South Korea's sole stock market, Korea Exchange, is set to become a listed holding company that will foster more competition between its boards under government reforms aimed at better attracting firms seeking to go public.
South Korea’s sole stock market, Korea Exchange, is set to become a listed holding company that will foster more competition between its boards under government reforms aimed at better attracting firms seeking to go public.
Under the planned revamp, the holding company will have different subsidiaries that will house main board KOSPI, the tech-heavy KOSDAQ and its derivatives market separately, the country’s Financial Services Commission said in a statement.
Its proposals will be submitted to parliament later this year.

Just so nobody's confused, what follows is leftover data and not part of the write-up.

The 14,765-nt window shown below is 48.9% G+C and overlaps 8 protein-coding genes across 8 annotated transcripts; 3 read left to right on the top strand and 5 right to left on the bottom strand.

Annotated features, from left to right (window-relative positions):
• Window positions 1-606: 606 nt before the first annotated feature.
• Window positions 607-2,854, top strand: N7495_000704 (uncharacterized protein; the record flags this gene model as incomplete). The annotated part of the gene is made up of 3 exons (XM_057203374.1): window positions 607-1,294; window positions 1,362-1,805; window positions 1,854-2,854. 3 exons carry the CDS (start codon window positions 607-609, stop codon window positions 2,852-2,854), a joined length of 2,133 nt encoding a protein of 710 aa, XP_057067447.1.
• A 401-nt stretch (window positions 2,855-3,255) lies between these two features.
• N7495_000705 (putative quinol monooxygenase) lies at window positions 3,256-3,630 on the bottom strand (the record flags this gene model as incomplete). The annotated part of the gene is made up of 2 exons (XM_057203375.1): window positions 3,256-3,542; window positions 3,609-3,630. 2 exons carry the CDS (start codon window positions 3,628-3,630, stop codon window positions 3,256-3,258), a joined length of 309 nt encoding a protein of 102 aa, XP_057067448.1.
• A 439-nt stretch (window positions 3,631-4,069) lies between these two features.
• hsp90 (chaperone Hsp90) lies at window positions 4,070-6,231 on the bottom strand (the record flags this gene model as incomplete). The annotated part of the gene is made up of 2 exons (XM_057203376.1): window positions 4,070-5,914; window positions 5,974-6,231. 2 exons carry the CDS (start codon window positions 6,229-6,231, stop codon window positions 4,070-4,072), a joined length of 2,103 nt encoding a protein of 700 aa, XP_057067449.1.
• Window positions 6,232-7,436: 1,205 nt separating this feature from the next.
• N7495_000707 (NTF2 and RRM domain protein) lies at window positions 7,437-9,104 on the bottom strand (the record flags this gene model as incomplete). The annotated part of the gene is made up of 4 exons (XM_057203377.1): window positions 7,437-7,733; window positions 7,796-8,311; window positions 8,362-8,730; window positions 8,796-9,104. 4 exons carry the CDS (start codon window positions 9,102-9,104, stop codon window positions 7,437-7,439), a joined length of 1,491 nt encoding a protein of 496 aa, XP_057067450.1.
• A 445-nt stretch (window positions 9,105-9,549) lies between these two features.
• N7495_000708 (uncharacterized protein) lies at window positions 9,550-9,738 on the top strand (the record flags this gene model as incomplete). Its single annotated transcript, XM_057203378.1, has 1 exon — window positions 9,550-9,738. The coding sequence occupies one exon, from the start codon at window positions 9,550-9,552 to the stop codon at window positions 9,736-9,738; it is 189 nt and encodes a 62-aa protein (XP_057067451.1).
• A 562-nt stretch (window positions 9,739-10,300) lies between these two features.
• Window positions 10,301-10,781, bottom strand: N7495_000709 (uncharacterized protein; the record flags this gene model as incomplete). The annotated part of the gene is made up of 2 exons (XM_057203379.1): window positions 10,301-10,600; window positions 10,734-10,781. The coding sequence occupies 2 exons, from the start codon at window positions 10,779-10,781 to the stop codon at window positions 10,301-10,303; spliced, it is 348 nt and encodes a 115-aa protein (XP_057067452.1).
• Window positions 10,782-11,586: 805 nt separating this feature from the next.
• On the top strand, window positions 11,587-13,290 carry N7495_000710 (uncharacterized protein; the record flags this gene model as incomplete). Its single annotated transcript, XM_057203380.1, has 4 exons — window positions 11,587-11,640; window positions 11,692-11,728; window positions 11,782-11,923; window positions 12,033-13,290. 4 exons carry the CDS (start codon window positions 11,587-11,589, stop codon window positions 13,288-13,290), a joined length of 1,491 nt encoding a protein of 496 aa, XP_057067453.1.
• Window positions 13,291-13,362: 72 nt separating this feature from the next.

The commission criticised the current bourse structure as a monopoly with listing rules that are too rigid and too focused on profits. The KOSDAQ has failed to actively court new listings and as a result companies like online gaming firm Nexon Co Ltd have gone public overseas, it added.
Around 600 companies qualify to list on the KOSPI and 9,000 qualify for the KOSDAQ market, but together the boards average just 40 listings per year, it said.
The new holding company would be floated at some point in the future, the commission said without setting a planned date, adding that it hoped the reforms would be a prelude to the exchange expanding its global reach.
Currently, nearly 40 brokerages divide ownership of the exchange by holding minority stakes, which has led it to behave like a non-profit public institution, the commission said.
There were 114 new listings on Korea Exchange’s markets between 2012-2014, compared to 411 on the Nasdaq and 272 for Hong Kong Exchanges and Clearing Ltd.